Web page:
“Hong Kong has had a special trading relationship with different types of tariffs and regulations that have allowed it to trade in a freer way, particularly in relation to capital markets,” said Dr Rebecca Harding, independent trade expert and CEO of Coriolis Technologies.
“The US has treated it as an ally, if you like. But it’s now saying we are going to treat you in a similar way to how we treat China,” she said.
Where does that leave Hong Kong?
Hong Kong is one of the world’s top trading territories. In 2018 it was ranked with the 7th highest volume of trade with a total value of nearly $1.2tn.
But much of that trade is made up of goods that pass into, or come out of, mainland China.
In 2018, 8% of mainland China’s exports to the US and 6% of mainland China’s imports from the US, passed through Hong Kong.
This role as a gateway between the Chinese market and the rest of the world has put Hong Kong in a unique position, but different trade arrangements could change that.
“If there’s a new trade regime in place, that changes the calculation for companies,” said Dr Tim Summers, a Senior Fellow at Chatham House, based in Hong Kong.
Companies could choose to move their goods directly through ports in mainland China instead, and higher tariffs there will mean higher price tags.
“The people who are going to get hurt are businesses and consumers,” Dr Summers said.
Will China be worried?
Not so much as it might have been at the time of the Hong Kong handover. Back in 1997, Hong Kong played a much more significant role in China’s economy, accounting for around 18% of China’s GDP.
“But over the last 25 years China has grown massively,” said Dr Summers. Hong Kong now contributes just 2-3% of China’s GDP.
“Put that in context of the ocean of trade coming out of China, it’s not so significant any more. So if President Trump were to act on trade, Hong Kong would suffer, but it’s not a gamechanger for China,” he said.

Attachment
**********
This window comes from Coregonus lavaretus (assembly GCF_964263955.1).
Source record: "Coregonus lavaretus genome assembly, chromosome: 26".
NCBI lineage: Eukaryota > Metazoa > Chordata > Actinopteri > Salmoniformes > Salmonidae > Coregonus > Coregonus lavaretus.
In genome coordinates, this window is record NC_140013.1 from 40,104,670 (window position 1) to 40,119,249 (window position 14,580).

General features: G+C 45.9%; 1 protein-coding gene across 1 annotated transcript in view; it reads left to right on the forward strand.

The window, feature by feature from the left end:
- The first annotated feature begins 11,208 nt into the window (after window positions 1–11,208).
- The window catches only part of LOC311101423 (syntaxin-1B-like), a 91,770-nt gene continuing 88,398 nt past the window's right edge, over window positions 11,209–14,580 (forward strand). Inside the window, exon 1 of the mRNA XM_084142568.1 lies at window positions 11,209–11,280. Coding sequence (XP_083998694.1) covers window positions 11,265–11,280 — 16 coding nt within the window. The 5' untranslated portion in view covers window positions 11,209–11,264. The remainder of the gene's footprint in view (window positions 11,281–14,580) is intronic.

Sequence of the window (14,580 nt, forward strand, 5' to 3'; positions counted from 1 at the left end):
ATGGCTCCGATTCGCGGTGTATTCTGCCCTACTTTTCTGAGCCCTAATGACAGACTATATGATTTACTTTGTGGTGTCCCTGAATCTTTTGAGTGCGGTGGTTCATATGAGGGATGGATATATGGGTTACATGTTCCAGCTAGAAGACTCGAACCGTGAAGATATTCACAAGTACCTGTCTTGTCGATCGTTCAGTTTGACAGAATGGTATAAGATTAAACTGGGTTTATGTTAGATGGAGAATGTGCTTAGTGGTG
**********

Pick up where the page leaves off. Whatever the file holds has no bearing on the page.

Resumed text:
Beijing will however want to maintain Hong Kong’s status as a global financial centre. Mainland Chinese companies are among those which choose to list on Hong Kong’s Stock Exchange because of its access to global capital. Mainland Chinese companies also benefit from Hong Kong’s large financial services sector.
“Shanghai and Shenzhen already have a vibrant financial services sector serving mainlanders,” said David Webb, a former investment banker who’s lived in Hong Kong since 1991. But so long as Beijing has capital controls on the movement of money in and out of China for investment, “then it can’t compete with Hong Kong on international capital,” he said.
How could this affect the US?
Each year, billions of dollars worth of goods and services are traded between Hong Kong and the US. In 2018, the total value of that trade was almost $67bn according to the US Trade Representative, including $17bn worth of imports that Americans bought from Hong Kong.
If Hong Kong faces the same trading terms as mainland China, US consumers will pay more for those goods.
“American businesses both in the US itself and in Hong Kong are lobbying hard to try and get any action diluted,” said Rachel Cartland, director of Cartland Consulting and a former Hong Kong civil servant.
The US Chamber of Commerce has warned that far-reaching changes to Hong Kong’s status would have “serious implications” for Hong Kong and US businesses.
That puts Washington in a tricky position, according Dr Summers.
He says ostensibly, Secretary Pompeo’s threat appears to be about recent developments in Hong Kong, and Beijing’s new security law for the territory. But he said, what it’s really about is US-China relations.
“If I were going to be really cynical, I would say this has provided an opportunity for some people in Washington to take measures they wanted to take anyway against China, in the context of a wider US-China rivalry,” he said.
“That may well drive the thinking of what Trump does next more than any particular concern about the political autonomy of Hong Kong,” he said.
Author: By Vivienne Nunis